His first performance of self-mutilation not being enough, Sherman, Texas death row inmate Andre Thomas pulled out his last remaining eye and ate it. They say he said it tasted like fish.
This raised an interesting and academic question of the propriety of his future death, scheduled to be brought to you by the state of Texas. A Texas capital jury, after they find a person guilty of capital murder, are given the three special issues that the Supreme Court wants answered.
1) whether there exists a probability the defendant would commit criminal acts of violence that would constitute a “continuing threat to society”.
2) the second question is whether, taking into consideration the circumstances of the offense, the defendant’s character and background, and the personal moral culpability of the defendant, there exists sufficient mitigating circumstances to warrant a sentence of life imprisonment rather than a death sentence.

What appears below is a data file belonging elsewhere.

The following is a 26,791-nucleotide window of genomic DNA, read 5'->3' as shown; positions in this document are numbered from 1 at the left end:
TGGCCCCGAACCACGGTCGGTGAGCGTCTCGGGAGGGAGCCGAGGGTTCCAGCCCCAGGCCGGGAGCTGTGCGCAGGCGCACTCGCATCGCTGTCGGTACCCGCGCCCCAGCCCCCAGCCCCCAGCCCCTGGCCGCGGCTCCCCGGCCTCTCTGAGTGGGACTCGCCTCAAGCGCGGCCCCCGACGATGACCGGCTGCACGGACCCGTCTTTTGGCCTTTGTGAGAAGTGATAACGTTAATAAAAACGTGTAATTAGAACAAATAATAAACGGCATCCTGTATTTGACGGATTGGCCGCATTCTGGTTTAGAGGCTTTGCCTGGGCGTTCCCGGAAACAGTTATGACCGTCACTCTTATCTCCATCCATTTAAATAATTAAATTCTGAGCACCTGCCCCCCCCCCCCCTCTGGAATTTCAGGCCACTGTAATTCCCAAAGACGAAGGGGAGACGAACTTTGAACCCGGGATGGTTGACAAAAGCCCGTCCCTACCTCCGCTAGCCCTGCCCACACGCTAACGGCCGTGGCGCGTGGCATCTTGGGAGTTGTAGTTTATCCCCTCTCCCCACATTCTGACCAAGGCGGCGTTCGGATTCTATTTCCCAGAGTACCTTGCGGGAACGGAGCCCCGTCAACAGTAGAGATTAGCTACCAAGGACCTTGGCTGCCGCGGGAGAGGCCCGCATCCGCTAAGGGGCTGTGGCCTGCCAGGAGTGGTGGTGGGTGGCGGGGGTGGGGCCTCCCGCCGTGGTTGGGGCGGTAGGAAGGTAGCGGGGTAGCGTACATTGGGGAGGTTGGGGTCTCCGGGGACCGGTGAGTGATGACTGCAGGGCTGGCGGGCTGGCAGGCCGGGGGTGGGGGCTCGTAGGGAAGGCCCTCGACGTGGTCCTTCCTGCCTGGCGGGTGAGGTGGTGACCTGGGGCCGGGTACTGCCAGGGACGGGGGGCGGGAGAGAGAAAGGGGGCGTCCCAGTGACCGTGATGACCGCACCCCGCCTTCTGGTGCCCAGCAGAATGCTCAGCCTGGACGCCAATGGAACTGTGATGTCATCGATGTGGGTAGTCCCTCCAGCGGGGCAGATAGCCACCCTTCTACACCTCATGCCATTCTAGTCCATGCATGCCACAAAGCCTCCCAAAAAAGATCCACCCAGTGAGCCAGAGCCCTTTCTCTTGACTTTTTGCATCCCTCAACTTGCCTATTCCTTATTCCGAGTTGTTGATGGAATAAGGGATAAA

The jury must answer “Yes” to the first question, which we call the future dangerousness special issue, and “No” to the second question, which we call the mitigation special issue, for the death penalty to be imposed. They obviously did in Thomas’s case.
However, he reapplied to the Court of Criminal Appeals for release from his death sentence because due to his lack of eyeballs he unquestionably could not be a danger to society any longer. Our highest criminal Court disagreed, stating that the question is properly answered immediately following conviction.